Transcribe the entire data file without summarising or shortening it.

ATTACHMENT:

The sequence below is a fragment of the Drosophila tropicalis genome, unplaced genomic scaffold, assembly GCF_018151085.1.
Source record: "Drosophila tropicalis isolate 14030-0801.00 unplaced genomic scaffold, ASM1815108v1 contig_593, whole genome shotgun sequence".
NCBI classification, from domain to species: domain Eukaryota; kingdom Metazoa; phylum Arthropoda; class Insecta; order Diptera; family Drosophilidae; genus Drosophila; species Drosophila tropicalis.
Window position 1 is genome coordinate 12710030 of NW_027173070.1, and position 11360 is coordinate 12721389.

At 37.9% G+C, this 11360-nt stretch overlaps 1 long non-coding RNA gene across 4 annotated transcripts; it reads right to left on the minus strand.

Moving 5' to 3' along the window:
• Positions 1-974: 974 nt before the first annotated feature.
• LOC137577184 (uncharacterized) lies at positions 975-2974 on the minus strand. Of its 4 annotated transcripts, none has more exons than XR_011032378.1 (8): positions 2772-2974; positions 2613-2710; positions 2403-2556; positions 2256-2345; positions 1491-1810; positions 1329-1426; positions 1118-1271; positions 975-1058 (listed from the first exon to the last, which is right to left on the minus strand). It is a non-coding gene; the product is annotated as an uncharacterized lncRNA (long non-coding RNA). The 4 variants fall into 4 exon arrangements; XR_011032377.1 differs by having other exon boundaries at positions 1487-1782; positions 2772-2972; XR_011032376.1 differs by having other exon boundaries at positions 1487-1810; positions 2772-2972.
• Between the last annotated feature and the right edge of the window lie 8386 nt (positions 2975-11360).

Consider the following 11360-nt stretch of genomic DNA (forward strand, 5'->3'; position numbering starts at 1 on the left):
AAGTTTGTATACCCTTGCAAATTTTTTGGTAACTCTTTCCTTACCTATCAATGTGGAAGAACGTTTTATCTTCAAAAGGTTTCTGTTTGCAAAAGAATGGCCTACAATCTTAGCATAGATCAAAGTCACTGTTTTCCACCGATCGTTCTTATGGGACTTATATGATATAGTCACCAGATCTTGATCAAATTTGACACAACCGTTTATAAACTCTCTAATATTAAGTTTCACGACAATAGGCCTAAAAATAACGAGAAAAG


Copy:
The sequence below is a fragment of the Drosophila tropicalis genome, unplaced genomic scaffold, assembly GCF_018151085.1.
Source record: "Drosophila tropicalis isolate 14030-0801.00 unplaced genomic scaffold, ASM1815108v1 contig_593, whole genome shotgun sequence".
NCBI classification, from domain to species: domain Eukaryota; kingdom Metazoa; phylum Arthropoda; class Insecta; order Diptera; family Drosophilidae; genus Drosophila; species Drosophila tropicalis.
Window position 1 is genome coordinate 12710030 of NW_027173070.1, and position 11360 is coordinate 12721389.

At 37.9% G+C, this 11360-nt stretch overlaps 1 long non-coding RNA gene across 4 annotated transcripts; it reads right to left on the minus strand.

Moving 5' to 3' along the window:
• Positions 1-974: 974 nt before the first annotated feature.
• LOC137577184 (uncharacterized) lies at positions 975-2974 on the minus strand. Of its 4 annotated transcripts, none has more exons than XR_011032378.1 (8): positions 2772-2974; positions 2613-2710; positions 2403-2556; positions 2256-2345; positions 1491-1810; positions 1329-1426; positions 1118-1271; positions 975-1058 (listed from the first exon to the last, which is right to left on the minus strand). It is a non-coding gene; the product is annotated as an uncharacterized lncRNA (long non-coding RNA). The 4 variants fall into 4 exon arrangements; XR_011032377.1 differs by having other exon boundaries at positions 1487-1782; positions 2772-2972; XR_011032376.1 differs by having other exon boundaries at positions 1487-1810; positions 2772-2972.
• Between the last annotated feature and the right edge of the window lie 8386 nt (positions 2975-11360).

Consider the following 11360-nt stretch of genomic DNA (forward strand, 5'->3'; position numbering starts at 1 on the left):
AAGTTTGTATACCCTTGCAAATTTTTTGGTAACTCTTTCCTTACCTATCAATGTGGAAGAACGTTTTATCTTCAAAAGGTTTCTGTTTGCAAAAGAATGGCCTACAATCTTAGCATAGATCAAAGTCACTGTTTTCCACCGATCGTTCTTATGGGACTTATATGATATAGTCACCAGATCTTGATCAAATTTGACACAACCGTTTATAAACTCTCTAATATTAAGTTTCACGACAATAGGCCTAAAAATAACGAGAAAAG